Broadway-City Hall Station

Written by Stephen Rees

September 23, 2019 at 12:41 pm

Posted in transit

Tagged with ,

6 Responses

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  1. Just curious about this: does that mean there’s one single entrance to a major interchange station with several lines meeting there? Leaving aside convenience, what about the risk of fire?

    Andy in Germany

    September 24, 2019 at 9:21 am

  2. All stations have an additional emergency exit which is not used for regular service.

    Stephen Rees

    September 24, 2019 at 9:44 am

  3. I have travelled on subways around the world in someof the largest, most crowded cities, like London, Tokyo, Seoul and. Buenos Aires and more (missing NY).

    One of the almost universal station features is the stations almost always have entry points at all sides of street intersections or both sides if mid-block. Riders can access any train from any entrance. They never need worry about crossing tje street. Heck, in some cases, it is fastee and more convenient to just cut through the station to get to the diagonal opposite.

    btw: the trains in Seoul are 250m long, so there’s way more entrances over several blocks. The stations are all numbered as are all the exits. So easy to just say, “meet you outside 316-1 and the restaurant is on your left” and everyone can figure it out from wherever they may be!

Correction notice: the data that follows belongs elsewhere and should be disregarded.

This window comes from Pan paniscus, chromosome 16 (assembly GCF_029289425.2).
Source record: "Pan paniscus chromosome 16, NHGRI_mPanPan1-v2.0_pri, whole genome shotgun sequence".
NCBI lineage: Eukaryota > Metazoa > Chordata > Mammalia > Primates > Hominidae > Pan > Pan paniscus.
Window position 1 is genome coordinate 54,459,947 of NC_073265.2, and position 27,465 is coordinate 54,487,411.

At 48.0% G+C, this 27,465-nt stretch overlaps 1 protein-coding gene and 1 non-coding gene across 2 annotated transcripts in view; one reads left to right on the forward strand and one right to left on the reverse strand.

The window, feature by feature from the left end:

I believe that is the side effect of designing transit for users’ needs, not those of politicians or developers.

    So too, is having bus stops with seats and shelters in a city where it still rains a lot (nod to climate change) and you still need to rely on a bus schedule instead of just showing up, knowing a bus will be along shortly (nod to reality).

    Ian W

    September 25, 2019 at 2:14 am

  4. What is the ultimate future capacity (pphpd) for Seabus, assuming an unlimited qty of 385 pass. Seabus and the existing terminus configuration?

    I’m sure it’s capacity competitive to Skytrain at a fraction of the price. Plus, would you really rather be in a tunnel for 4 minutes or enjoy the little boat ride for 12?

    Ian W

    September 25, 2019 at 2:20 am

  5. The capacity of the SeaBus can be easily calculated by multiplying the permitted number of passengers by the number of sailings per hour. Currently SeaBus is operating one sailing every 10 minutes so pphpd is 6 x 385. Ultimate future capacity is higher if they buy more vessels and utilise both docks at each end, but I have no idea what the minimum turnaround time would be.

    Stephen Rees

    September 25, 2019 at 11:03 am

  6. Skimping on stations and entrances was the means used to bring the Canada line “on time and on budget” in the early 2000s – shortsighted to say the least. Getting anything more at the time required land owners and developers to come forward with cash. Not a single one did. No big surprise there. The unfinished project was simply left to the future, and that future will ultimately arrive.


    October 7, 2019 at 9:06 pm